Where Do You Eat?
I have food allergies. I've ALWAYS had food allergies (at least as long as I can recall). I am NOT one of the lucky people who has grown out of her allergies. As I aged I grew into more. For example, as a child I was allergic to eggs (I go into anaphylactic shock...it's NOT pretty and it can be a life or death situation). However, until I was a teen, I COULD eat poultry. That is until one Thanksgiving evening where I ended up in the ER. (So, yes, we are the family that does NOT have turkey on Thanksgiving.) As I entered my 20s and 30s, I noticed that my mouth/throat started to feel "funny" (the first signal for me) after eating lentils, peas/hard shell beans and kiwi! (I know, it makes no sense, but most of the time I make no sense, so...)
Back then, allergies were not as prevalent or at least it seemed that way. Food allergies were not in the news and there weren't such great resources as www.foodallergy.org. Anaphylactic shock was not something that the general populace knew about and there were no auto epinephrine injectors. (I carried a bee sting kit with me on band trips. Thankfully I never had to use it because I can remember it looking pretty complicated and when you're in the middle of an allergic reaction I'm usually in panic mode.) Thankfully today things are different; people are better educated.
But there is still one area, that I personally feel is lacking and it came to the front of my mind recently on a survey that FARE (Food Allergy Research and Education) was doing regarding what allergy issues were the ones that you cared about the most. Item #8 on their list was: "Require restaurant personnel to be trained in food allergies and avoiding allergen cross contact." From personal experience (https://bfthsboringblog.blogspot.com/2017/11/from-scratch.html) I can say that this is area that is seriously lacking. I have rarely felt completely "safe" when dining out. I have even had challenges when dining at what many (myself included) consider the "safest" and best educated place to eat: Disney World. I narrowly avoided an incident at a restaurant in Epcot in 2010 when a friend, who also happens to be a chef on Disney property (and an AMAZING and caring one at that), stopped me from eating something that she knew from experience would not be safe DESPITE having spoken to the chef who prepared the food before ordering.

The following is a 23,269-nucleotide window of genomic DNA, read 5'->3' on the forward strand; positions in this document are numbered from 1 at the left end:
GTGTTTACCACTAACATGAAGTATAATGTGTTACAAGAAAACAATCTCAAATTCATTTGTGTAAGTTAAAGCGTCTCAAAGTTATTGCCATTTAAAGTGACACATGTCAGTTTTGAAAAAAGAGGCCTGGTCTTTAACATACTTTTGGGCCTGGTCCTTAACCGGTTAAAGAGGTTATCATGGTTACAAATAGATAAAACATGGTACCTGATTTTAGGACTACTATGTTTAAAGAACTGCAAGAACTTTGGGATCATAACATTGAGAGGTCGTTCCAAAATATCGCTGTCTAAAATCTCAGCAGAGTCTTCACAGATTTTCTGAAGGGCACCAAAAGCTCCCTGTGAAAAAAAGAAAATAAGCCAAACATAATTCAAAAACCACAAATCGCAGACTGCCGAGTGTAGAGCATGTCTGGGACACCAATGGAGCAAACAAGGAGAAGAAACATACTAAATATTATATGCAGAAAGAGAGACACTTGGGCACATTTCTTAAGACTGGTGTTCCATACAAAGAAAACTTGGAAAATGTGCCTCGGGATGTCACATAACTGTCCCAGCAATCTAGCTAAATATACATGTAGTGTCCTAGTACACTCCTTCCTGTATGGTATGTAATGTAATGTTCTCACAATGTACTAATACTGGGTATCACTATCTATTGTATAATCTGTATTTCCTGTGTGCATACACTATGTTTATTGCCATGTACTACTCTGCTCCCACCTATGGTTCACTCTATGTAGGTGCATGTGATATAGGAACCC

As an experiment, I googled restaurants in my town, which pulled up 20 area eateries. While some did not have a website, of all of those that did not one mentioned food allergies. (Two did mention that they had gluten free and/or vegan/vegetarian options.) Now I could (and perhaps I SHOULD) call each and every of these restaurants to find out what their allergy policy and education is (if they have any), but wouldn't it be easy (and extremely helpful) to put something on a website that addresses food allergies? (Even if it said they COULDN'T accommodate someone with food allergies it would be helpful!)
As a further experiment I visited Allergy Eats, an online guide of restaurant ratings based on reviews/opinions of people with allergies. When I put in my zip code and two of my food allergies (eggs and shellfish; poultry, beans, lentils and kiwi were not options) and searched for a review for a restaurant within 20 miles (the maximum distance the site offered), my search came up with no results. Great...no one serve the lady with the food allergies.
Rather than continue a seemingly pointless search, I know there are families in Northern NJ who live with food allergies. Or perhaps you don't live in my area, but you know an excellent restaurant I should try if I were in your area. Or you know of a chain of restaurants that are particularly good with food allergies. (I have yet to find one!) Do you eat out? (I can certainly understand if you don't!) Is there a place that you might recommend? (Sing it out loud! Sing it out proud.)
Come on all anaphylactics (is that a thing?); share your food allergy stories with me and let me know where you eat!